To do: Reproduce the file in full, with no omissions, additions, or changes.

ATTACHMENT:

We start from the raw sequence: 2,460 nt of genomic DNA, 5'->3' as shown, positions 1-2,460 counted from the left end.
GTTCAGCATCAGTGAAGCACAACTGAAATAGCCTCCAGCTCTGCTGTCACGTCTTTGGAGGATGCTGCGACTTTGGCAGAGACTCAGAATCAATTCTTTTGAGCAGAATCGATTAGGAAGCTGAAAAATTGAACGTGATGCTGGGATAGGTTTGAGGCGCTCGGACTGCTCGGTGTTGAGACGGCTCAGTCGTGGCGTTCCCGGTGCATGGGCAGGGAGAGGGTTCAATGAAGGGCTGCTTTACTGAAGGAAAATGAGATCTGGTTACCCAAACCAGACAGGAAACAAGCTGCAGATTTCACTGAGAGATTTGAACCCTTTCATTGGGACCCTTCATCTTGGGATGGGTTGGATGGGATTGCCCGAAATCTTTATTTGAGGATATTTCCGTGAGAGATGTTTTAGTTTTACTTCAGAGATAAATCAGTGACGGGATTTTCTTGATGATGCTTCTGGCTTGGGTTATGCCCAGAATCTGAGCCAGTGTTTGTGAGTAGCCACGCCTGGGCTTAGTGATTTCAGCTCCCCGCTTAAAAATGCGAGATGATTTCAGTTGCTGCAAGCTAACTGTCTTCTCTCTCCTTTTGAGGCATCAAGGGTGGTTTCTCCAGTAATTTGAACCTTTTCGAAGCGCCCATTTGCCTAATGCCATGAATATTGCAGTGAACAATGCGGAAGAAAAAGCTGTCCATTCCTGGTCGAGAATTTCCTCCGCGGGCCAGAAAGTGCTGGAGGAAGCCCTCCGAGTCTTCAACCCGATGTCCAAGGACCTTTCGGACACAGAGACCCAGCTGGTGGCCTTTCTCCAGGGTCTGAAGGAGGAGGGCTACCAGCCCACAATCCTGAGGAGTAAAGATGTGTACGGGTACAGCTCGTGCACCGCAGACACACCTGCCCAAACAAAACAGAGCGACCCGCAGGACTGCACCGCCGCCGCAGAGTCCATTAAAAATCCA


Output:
We start from the raw sequence: 2,460 nt of genomic DNA, 5'->3' as shown, positions 1-2,460 counted from the left end.
GTTCAGCATCAGTGAAGCACAACTGAAATAGCCTCCAGCTCTGCTGTCACGTCTTTGGAGGATGCTGCGACTTTGGCAGAGACTCAGAATCAATTCTTTTGAGCAGAATCGATTAGGAAGCTGAAAAATTGAACGTGATGCTGGGATAGGTTTGAGGCGCTCGGACTGCTCGGTGTTGAGACGGCTCAGTCGTGGCGTTCCCGGTGCATGGGCAGGGAGAGGGTTCAATGAAGGGCTGCTTTACTGAAGGAAAATGAGATCTGGTTACCCAAACCAGACAGGAAACAAGCTGCAGATTTCACTGAGAGATTTGAACCCTTTCATTGGGACCCTTCATCTTGGGATGGGTTGGATGGGATTGCCCGAAATCTTTATTTGAGGATATTTCCGTGAGAGATGTTTTAGTTTTACTTCAGAGATAAATCAGTGACGGGATTTTCTTGATGATGCTTCTGGCTTGGGTTATGCCCAGAATCTGAGCCAGTGTTTGTGAGTAGCCACGCCTGGGCTTAGTGATTTCAGCTCCCCGCTTAAAAATGCGAGATGATTTCAGTTGCTGCAAGCTAACTGTCTTCTCTCTCCTTTTGAGGCATCAAGGGTGGTTTCTCCAGTAATTTGAACCTTTTCGAAGCGCCCATTTGCCTAATGCCATGAATATTGCAGTGAACAATGCGGAAGAAAAAGCTGTCCATTCCTGGTCGAGAATTTCCTCCGCGGGCCAGAAAGTGCTGGAGGAAGCCCTCCGAGTCTTCAACCCGATGTCCAAGGACCTTTCGGACACAGAGACCCAGCTGGTGGCCTTTCTCCAGGGTCTGAAGGAGGAGGGCTACCAGCCCACAATCCTGAGGAGTAAAGATGTGTACGGGTACAGCTCGTGCACCGCAGACACACCTGCCCAAACAAAACAGAGCGACCCGCAGGACTGCACCGCCGCCGCAGAGTCCATTAAAAATCCA